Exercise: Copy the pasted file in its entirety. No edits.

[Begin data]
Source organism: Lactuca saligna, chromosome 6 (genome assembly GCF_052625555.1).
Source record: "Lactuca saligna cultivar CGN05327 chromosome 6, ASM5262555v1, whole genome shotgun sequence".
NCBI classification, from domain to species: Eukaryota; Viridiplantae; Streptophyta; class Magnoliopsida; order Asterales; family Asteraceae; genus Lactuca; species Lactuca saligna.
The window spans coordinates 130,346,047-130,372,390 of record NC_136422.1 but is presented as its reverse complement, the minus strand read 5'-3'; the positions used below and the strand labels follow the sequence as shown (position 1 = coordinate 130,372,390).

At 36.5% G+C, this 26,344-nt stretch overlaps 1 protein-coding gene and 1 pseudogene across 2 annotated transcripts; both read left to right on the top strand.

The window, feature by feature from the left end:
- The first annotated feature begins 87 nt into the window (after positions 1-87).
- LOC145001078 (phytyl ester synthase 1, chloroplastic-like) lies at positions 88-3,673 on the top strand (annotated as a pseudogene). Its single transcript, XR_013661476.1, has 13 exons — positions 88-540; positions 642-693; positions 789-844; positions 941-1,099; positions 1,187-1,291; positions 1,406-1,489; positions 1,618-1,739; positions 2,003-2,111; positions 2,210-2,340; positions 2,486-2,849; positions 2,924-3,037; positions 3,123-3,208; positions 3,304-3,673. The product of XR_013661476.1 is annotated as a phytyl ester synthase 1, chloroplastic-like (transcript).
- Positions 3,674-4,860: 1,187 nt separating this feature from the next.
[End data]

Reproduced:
Source organism: Lactuca saligna, chromosome 6 (genome assembly GCF_052625555.1).
Source record: "Lactuca saligna cultivar CGN05327 chromosome 6, ASM5262555v1, whole genome shotgun sequence".
NCBI classification, from domain to species: Eukaryota; Viridiplantae; Streptophyta; class Magnoliopsida; order Asterales; family Asteraceae; genus Lactuca; species Lactuca saligna.
The window spans coordinates 130,346,047-130,372,390 of record NC_136422.1 but is presented as its reverse complement, the minus strand read 5'-3'; the positions used below and the strand labels follow the sequence as shown (position 1 = coordinate 130,372,390).

At 36.5% G+C, this 26,344-nt stretch overlaps 1 protein-coding gene and 1 pseudogene across 2 annotated transcripts; both read left to right on the top strand.

The window, feature by feature from the left end:
- The first annotated feature begins 87 nt into the window (after positions 1-87).
- LOC145001078 (phytyl ester synthase 1, chloroplastic-like) lies at positions 88-3,673 on the top strand (annotated as a pseudogene). Its single transcript, XR_013661476.1, has 13 exons — positions 88-540; positions 642-693; positions 789-844; positions 941-1,099; positions 1,187-1,291; positions 1,406-1,489; positions 1,618-1,739; positions 2,003-2,111; positions 2,210-2,340; positions 2,486-2,849; positions 2,924-3,037; positions 3,123-3,208; positions 3,304-3,673. The product of XR_013661476.1 is annotated as a phytyl ester synthase 1, chloroplastic-like (transcript).
- Positions 3,674-4,860: 1,187 nt separating this feature from the next.